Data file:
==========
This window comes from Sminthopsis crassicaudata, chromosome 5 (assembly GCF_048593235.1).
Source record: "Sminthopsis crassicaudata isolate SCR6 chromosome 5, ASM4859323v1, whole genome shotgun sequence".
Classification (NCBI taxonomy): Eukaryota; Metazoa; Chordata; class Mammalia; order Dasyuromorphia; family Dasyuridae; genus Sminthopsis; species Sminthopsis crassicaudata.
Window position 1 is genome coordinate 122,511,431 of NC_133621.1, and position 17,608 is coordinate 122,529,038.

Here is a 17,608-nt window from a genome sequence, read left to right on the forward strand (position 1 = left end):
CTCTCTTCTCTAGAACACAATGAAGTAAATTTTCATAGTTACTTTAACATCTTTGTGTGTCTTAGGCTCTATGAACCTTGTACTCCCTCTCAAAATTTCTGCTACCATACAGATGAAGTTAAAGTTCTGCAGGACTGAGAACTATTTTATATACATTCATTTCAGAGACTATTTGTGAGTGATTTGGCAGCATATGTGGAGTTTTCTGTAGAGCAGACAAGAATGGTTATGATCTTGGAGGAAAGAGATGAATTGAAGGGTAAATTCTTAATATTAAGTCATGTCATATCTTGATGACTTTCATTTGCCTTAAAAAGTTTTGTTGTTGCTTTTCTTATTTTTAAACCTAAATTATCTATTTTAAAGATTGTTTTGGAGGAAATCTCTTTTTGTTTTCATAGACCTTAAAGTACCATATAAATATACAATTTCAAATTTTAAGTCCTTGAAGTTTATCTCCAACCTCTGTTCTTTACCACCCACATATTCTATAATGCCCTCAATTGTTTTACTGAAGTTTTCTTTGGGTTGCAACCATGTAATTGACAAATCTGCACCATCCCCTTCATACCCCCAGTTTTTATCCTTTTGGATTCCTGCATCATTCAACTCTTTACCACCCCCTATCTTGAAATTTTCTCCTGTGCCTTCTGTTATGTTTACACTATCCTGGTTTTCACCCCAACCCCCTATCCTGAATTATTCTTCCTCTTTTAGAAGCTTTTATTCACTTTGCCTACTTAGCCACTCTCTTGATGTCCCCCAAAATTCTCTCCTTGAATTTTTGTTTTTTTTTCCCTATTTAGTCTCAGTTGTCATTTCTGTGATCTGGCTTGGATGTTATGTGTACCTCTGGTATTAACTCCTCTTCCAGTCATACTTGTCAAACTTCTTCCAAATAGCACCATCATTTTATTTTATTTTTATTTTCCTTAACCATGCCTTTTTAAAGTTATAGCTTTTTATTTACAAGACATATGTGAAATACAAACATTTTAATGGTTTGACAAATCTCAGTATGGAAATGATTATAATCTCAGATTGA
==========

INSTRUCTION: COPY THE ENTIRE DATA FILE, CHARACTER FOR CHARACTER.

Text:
This window comes from Sminthopsis crassicaudata, chromosome 5 (assembly GCF_048593235.1).
Source record: "Sminthopsis crassicaudata isolate SCR6 chromosome 5, ASM4859323v1, whole genome shotgun sequence".
Classification (NCBI taxonomy): Eukaryota; Metazoa; Chordata; class Mammalia; order Dasyuromorphia; family Dasyuridae; genus Sminthopsis; species Sminthopsis crassicaudata.
Window position 1 is genome coordinate 122,511,431 of NC_133621.1, and position 17,608 is coordinate 122,529,038.

Here is a 17,608-nt window from a genome sequence, read left to right on the forward strand (position 1 = left end):
CTCTCTTCTCTAGAACACAATGAAGTAAATTTTCATAGTTACTTTAACATCTTTGTGTGTCTTAGGCTCTATGAACCTTGTACTCCCTCTCAAAATTTCTGCTACCATACAGATGAAGTTAAAGTTCTGCAGGACTGAGAACTATTTTATATACATTCATTTCAGAGACTATTTGTGAGTGATTTGGCAGCATATGTGGAGTTTTCTGTAGAGCAGACAAGAATGGTTATGATCTTGGAGGAAAGAGATGAATTGAAGGGTAAATTCTTAATATTAAGTCATGTCATATCTTGATGACTTTCATTTGCCTTAAAAAGTTTTGTTGTTGCTTTTCTTATTTTTAAACCTAAATTATCTATTTTAAAGATTGTTTTGGAGGAAATCTCTTTTTGTTTTCATAGACCTTAAAGTACCATATAAATATACAATTTCAAATTTTAAGTCCTTGAAGTTTATCTCCAACCTCTGTTCTTTACCACCCACATATTCTATAATGCCCTCAATTGTTTTACTGAAGTTTTCTTTGGGTTGCAACCATGTAATTGACAAATCTGCACCATCCCCTTCATACCCCCAGTTTTTATCCTTTTGGATTCCTGCATCATTCAACTCTTTACCACCCCCTATCTTGAAATTTTCTCCTGTGCCTTCTGTTATGTTTACACTATCCTGGTTTTCACCCCAACCCCCTATCCTGAATTATTCTTCCTCTTTTAGAAGCTTTTATTCACTTTGCCTACTTAGCCACTCTCTTGATGTCCCCCAAAATTCTCTCCTTGAATTTTTGTTTTTTTTTCCCTATTTAGTCTCAGTTGTCATTTCTGTGATCTGGCTTGGATGTTATGTGTACCTCTGGTATTAACTCCTCTTCCAGTCATACTTGTCAAACTTCTTCCAAATAGCACCATCATTTTATTTTATTTTTATTTTCCTTAACCATGCCTTTTTAAAGTTATAGCTTTTTATTTACAAGACATATGTGAAATACAAACATTTTAATGGTTTGACAAATCTCAGTATGGAAATGATTATAATCTCAGATTGA